When I was in the fourth grade, I fell off a cannon and broke my elbow. It happened on the President’s Day school holiday multiple decades ago. Although they say I went into shock when it happened, I still recall everything about it: From my mother calling over her shoulder as I walked out the door to go up the park for the first time without her, “don’t climb on those cannons,” to the sound of my grandfather’s voice in my ear assuring me everything was going to be ok, as he ran to the doctor’s office while cradling me in his arms, which was on the corner of the street where we lived. I also vividly recall the worried look in my 55-year-old grandfather’s eyes during his sprint for 5 blocks from park to doctor. I was only 9 years old and the baby of the household. He was my best buddy.
Yes, I did indeed climb atop that cannon after being told not to but for good reason. First, we were supposed to do something productive with our time during the President’s Day holiday and my actions were directly related to a history lesson we had in school earlier that week. You see, I was re-enacting a war that took place in that very spot. A war that was waged to save my home town from those pesky British who were trying to deny us our liberties. There was also the very important task that Francis Scott Key had before him of writing the Star Bangled Banner. The particular cannons provided back up to those at Ft. McHenry. So, this was serious business at hand. I didn’t just climb the cannon to disobey a direct order. Even though this is all sounding a bit military with the war references and orders and such, it was really just total disobedience. I don’t remember this detail but I’m fairly sure the reason my mother even had to tell me not to climb a cannon (like, who does that?) was because she overheard us kids talking about it and we skedaddled out the door whilst she did a sink full of dishes, providing nary a moment to get her wits about her and stop our fool hearty spirits from heading to warfare (see, that’s how we would be talking I had I not fought that war- whilst and wits).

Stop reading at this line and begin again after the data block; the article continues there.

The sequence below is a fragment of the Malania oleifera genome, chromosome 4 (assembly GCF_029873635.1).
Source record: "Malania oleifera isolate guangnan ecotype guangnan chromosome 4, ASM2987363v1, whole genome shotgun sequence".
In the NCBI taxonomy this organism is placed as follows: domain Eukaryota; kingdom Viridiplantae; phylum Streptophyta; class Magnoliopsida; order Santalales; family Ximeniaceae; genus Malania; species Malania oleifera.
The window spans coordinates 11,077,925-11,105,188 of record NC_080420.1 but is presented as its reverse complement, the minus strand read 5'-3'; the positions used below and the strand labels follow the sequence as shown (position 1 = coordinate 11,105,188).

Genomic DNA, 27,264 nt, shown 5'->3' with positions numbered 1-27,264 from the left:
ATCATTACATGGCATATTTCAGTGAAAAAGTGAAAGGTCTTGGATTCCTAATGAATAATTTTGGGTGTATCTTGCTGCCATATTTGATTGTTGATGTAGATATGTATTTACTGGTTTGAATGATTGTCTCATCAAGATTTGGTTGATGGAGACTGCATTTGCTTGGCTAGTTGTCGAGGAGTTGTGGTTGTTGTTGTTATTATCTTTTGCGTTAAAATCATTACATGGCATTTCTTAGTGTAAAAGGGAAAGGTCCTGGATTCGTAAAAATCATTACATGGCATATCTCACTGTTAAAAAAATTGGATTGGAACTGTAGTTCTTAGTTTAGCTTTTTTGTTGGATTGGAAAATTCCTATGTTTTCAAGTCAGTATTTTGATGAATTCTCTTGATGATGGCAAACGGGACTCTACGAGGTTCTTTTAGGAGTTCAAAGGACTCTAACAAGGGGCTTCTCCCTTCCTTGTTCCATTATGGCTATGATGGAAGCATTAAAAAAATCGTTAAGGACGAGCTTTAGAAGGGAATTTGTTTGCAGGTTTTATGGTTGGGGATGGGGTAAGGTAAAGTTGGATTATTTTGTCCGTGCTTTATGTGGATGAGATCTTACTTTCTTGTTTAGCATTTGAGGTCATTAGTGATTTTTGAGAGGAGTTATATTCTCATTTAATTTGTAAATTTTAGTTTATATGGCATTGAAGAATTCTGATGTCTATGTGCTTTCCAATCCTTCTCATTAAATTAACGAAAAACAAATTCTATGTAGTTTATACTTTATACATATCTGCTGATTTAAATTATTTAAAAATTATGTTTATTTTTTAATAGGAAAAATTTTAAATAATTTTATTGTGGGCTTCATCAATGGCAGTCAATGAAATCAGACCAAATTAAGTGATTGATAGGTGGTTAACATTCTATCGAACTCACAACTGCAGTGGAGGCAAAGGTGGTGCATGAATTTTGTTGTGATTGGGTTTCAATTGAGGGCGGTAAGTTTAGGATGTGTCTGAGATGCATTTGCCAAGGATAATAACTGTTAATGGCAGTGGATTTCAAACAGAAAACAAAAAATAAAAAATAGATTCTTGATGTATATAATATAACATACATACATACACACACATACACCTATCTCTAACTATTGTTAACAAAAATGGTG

And did I say this fall from a cannon happened multiple decades ago? I meant over half a century. Yes, it’s been that long and I can recall vague memories of what happened including a 3-day hospital stay where they put me to sleep to set my arm using some kind of medicine that made me hallucinate, to the buckets of sand I carried through the house in the dead of August heat to try to get my arm to straighten out again (that’s what physical therapy was back in those days). Oh, the smell when that cast was removed. Who came up with the idea to put powder down in the cast to alleviate the itching? They did not consider the resulting aroma said powder would emit when combined with the hot summer heat. And we did not have air conditioning back then.
The trauma of the broken elbow incident and the cannon came back to me so vividly this year because I fell and fractured my wrist in 3 places. This time I was alone, and although I am decades away from the age of 9, I got myself up off the ground but, like the cannon fall, I was in shock. I realize that now. Falls like these are traumatic at any age and they are a shock to your system. Sick to my stomach, unable to rationalize the severity of what I saw as I looked at my twisted (mangled?) wrist, I spoke aloud to my grandfather who, had he been alive today, would have helped me make the walk back home – oddly also a 5-block walk – as I cradled my broken wrist like a baby, just as he would have done. I felt his presence. More oddity, this fall was in the shadows of another park that had been used to fight off the British had they been able to get past the Fort defenders and those cannon fighters from my neighborhood park. But alas, it wasn’t a cannon that got me. This time it was raised concrete in the sidewalk.